There is no such thing as distinct religious traditions in Tibet as divine dharma and human dharma. The ten precepts called Lha-choe and sixteen precepts called Michoe are state laws imposed by king Songtsen Gampo. These precepts are based on Buddhism and are in fact simplified practices most comprehensible to the general people who are not so familiar with Buddhism in those times.
Bon is a distinctively separate religion of old Tibet wildly practised before the spread of Buddhism. Even these days, this old religion is followed by many but not as a part of Buddhism. There did occur some good incorporation of methods like incense burning and prayer flags. But the idea of putting coloured flags on mountains of worship were present in Bon tradition but putting prayer mantras on flags, stones and wood are very rooted in Buddhist tradition. If you go so much by weak authorities like the American dictionary on definition of religion, then you might some day believe that George W. Bush is the speaker of truth and harbinger of peace
Paradox of superstition
The divination of Mo is not a superstition but in fact a higher wisdom trait of realized masters and the divine intervention of deities in human decisions when asked for with true faith. However, false practices if prevalent in Tibetan society are the faults of individual Tibetans. The divination practice by state oracles comes under the category of Mo tradition. If you say that this tradition is superstitious then the authenticity of His Holiness the Dalai Lama being the true manifestation of Avaloketeshvara is questionable! The dream interpretations are not at all fantasy creations of Tibetan Buddhists. It was traditionally present since from the time of the third Buddha (Oesung) of this eon. Many teachings of Buddha Shakyamuni are also inspired and invoked by dreams of his disciples, both earthly and divine.
The origin of Namgyal Stupa is a dream intervention, which invoked Buddha to give the teachings of this particular dharma. Buddha’s conception to his mother came in dreams by way of a descending white elephant from the Tushita heaven. The conception of His Holiness the present Dalai Lama accompanied a mystic dream to his mother. The Dream Yoga, one of the six doctrines of the great Indian yogi Naropa, concerns higher meditation through controlling dreams state of existence. I agree that most of the dreams in general are illusion in nature but that doesn’t shun other realities of dream phenomenon. Dreams have a prophetic aspect, a parallel nature of existence in the intermediate state (Bardo in Tibetan) and if one can master Buddhist practices like dream yoga, then far subtler aspects of mysticism can be unfolded. A dream in one way is the other reality of life, which is half awake and half asleep.
The tradition of choosing auspicious days for special activities like journey, business and marriage is a social culture rooted in astrology. The influence of planetary and star energies on human walks of life is accepted around the world. It is neither a superstition nor a Tibetan thing alone. Many seemingly superstitious believe rampant in Tibetan society are health related. The absence of modern science has handicapped Tibetans of understanding much knowledge related to health, hygiene and environment. So, the wise people interpreted these subjects by way of religious explanations, which are in present days proclaimed by many like Wangyal as Tibetan superstition.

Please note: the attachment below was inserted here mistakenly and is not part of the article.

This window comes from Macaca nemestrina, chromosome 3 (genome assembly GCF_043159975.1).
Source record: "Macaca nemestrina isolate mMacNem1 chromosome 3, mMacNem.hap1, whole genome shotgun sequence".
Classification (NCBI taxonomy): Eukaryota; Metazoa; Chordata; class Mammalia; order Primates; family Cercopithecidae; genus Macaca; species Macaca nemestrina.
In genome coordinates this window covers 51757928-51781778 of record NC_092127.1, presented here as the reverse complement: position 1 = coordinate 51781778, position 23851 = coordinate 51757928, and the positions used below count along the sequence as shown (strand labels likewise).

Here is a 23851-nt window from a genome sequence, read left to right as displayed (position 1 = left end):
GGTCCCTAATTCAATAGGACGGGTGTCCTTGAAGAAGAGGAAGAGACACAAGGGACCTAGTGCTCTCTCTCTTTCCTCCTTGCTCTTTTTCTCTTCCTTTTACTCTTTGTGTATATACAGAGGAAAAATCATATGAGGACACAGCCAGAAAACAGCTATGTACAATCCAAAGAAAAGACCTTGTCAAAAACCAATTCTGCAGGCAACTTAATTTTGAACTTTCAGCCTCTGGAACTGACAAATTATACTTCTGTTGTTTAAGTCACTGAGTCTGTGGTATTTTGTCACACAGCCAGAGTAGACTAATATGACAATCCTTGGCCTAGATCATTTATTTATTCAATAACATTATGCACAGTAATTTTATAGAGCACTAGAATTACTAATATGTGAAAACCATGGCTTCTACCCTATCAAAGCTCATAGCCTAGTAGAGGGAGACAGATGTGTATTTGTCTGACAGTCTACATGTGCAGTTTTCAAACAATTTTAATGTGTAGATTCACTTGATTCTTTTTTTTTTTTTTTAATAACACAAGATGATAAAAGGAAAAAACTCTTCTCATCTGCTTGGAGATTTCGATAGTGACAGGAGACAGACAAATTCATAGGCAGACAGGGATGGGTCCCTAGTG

Buddhism as the ultimate science of truth
The father of modern science Albert Einstein has said, “If there is any religion that would cope with modern scientific needs it would be Buddhism”. Many other scientists hold the view that Buddhism is the inner and ultimate science or truth of nature. Why I am saying Buddhism and not Tibetan Buddhism as should be in the context is because the undefiled form of Buddhism, as a whole, is preserved in Tibetan Buddhism alone. In comparison to science, the highest level of physics is emptiness and the emptiness according to Buddhism is the basis of true nature of all existing phenomenon. The ultimate knowledge of biology ushers into the light of Buddhist concept of karma, which Charles Darwin has put as the “Theory of Natural Selection”.
Two fundamental theories of modern science-quantum theory and the theory of relativity are very much in common with Buddhist concepts on universal truths of existence. The notion of relativity or interdependence is the fundamental concept of entire Buddhism. When we come to the study of the theory of “Time and space” as propagated by modern science, we have volumes of articles on the subject mostly written by Nagarjuna which are studied and debated in Tibetan Buddhist tradition. Science and Buddhism both agree on the notion of the emptiness of all things. But, Buddhism also presents both emptiness and clarity nature of mind. Many scientists are now taking interest in Tibetan Buddhism. Scientists from all fields of science such as neuroscience, psychology, Physics, Biology and chemistry are looking for scientific answers in Buddhism; answers they couldn’t find in science.
Let me conclude here by a line from Einstein,“Buddhism has the characteristics of what would be expected in a cosmic religion for the future: it transcends a personal God, avoids dogmas and theology; it covers both the natural & spiritual, and it is based on a religious sense aspiring from the experience of all things, natural and spiritual, as a meaningful unity”.